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  • Soraya Ladjili

The Hunger Games Prequel Review

The Hunger Games: The Ballad of Songbirds and Snakes is a dystopian action film starring Rachel Zegler (Lucy Gray Baird) and Tom Blyth (Coriolanus Snow), directed by Francis Lawrence. 

In this prequel to the iconic Hunger Games trilogy by Suzanne Collins, we follow the story of Coriolanus Snow, future president of the nation and top student at the Capitol Academy. Coriolanus was selected as one of 24 mentors of the 10th annual Hunger Games, alongside his fellow classmates. By destiny, his mentee is the songbird of district 12, Lucy Gray Baird. Lucy Gray is the lead singer of her covey, a traveling band, who always sings for a cause.

As a past Hunger Games fanatic, I am happy to announce that this film did not disappoint. Although not all the specifics were captured, since a movie can only be so long, I thought that it was a very adequate representation of the book. The way the film progressed had the theatre on the edge of their seats the entire 2 hours and 37 minutes. 

The casting was on point, and the actors’ performances instantly put to rest any hate comments that were being made on the internet about Rachel Zegler, and launched to new heights Tom Blyth’s acting career. 


The details of the costumes were amazing and as true to the book as possible. Certain subtle lines let spectating fans make connections to the original series on their own, making it even more engaging. A fun easter egg I found was that the plants embroidered on Lucy Gray’s dress are swamp potatoes called Katniss! There are some conspiracies that Lucy Gray might even be Katniss (protagonist of the original trilogy) Everdeen’s grandmother, but none of that is confirmed.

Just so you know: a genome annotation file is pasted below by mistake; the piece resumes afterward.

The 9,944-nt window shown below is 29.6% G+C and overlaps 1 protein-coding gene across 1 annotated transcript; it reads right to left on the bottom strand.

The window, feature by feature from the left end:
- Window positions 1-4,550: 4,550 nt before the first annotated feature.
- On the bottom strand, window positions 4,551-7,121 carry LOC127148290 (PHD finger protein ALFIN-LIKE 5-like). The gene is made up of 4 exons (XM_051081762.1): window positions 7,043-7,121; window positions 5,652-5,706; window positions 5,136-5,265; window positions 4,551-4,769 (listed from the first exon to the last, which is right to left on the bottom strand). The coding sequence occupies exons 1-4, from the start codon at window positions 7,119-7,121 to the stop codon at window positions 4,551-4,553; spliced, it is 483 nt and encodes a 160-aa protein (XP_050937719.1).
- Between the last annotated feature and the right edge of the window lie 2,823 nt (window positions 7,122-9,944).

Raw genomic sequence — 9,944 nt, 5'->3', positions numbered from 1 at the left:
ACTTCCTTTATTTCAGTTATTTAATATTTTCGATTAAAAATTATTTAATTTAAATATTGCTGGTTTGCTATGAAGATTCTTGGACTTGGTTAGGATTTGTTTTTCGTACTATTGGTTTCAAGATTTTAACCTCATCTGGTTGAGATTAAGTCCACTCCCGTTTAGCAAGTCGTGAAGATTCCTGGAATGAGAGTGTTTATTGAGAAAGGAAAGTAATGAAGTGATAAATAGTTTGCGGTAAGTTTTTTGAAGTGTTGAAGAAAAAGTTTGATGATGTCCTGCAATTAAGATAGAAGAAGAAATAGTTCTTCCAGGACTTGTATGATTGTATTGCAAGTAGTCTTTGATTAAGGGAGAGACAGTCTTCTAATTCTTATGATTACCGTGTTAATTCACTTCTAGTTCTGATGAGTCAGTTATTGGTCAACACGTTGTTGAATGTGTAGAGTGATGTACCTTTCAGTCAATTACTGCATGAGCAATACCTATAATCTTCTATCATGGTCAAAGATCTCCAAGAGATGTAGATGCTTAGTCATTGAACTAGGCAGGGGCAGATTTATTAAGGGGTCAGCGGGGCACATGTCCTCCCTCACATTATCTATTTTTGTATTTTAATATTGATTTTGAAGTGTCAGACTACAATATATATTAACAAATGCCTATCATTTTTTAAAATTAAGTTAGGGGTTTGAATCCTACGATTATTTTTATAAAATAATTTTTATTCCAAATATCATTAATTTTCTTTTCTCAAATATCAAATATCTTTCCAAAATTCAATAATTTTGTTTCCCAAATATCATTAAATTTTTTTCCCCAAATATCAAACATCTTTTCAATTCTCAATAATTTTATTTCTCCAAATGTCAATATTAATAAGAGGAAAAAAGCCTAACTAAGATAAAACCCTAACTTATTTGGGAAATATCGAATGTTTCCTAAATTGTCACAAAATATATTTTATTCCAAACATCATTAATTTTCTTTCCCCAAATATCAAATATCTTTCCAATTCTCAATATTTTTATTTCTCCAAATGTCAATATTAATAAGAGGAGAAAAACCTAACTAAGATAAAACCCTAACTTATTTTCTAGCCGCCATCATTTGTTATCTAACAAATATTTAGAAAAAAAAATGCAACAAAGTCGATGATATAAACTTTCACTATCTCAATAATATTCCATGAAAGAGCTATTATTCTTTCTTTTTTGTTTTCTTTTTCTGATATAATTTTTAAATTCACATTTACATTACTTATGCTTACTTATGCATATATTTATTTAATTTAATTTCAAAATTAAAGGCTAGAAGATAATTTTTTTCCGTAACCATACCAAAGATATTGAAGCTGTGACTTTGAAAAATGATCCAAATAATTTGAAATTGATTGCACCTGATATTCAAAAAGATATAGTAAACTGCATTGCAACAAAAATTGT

The only warning I would give to anyone unfamiliar with the Hunger Games, is that it does get violent during the arena scenes, so I wouldn’t recommend it for anyone who is easily put off by blood and brutality. The children are selected to fight to the death, and the violent mentality gets to them almost instantly. The overwhelming experience of the Hunger Games dehumanizes its participants. The few who are lucky enough to preserve their humanity usually don’t make it very far but remind the audience of how unethical this tradition is.

All in all, even if you haven’t read the books or seen the previous movies, I would still highly recommend this movie!



The Hunger Games: The Ballad of Songbirds and Snakes

Rated PG-13. Running time: 157 minutes. In theaters December 2023.

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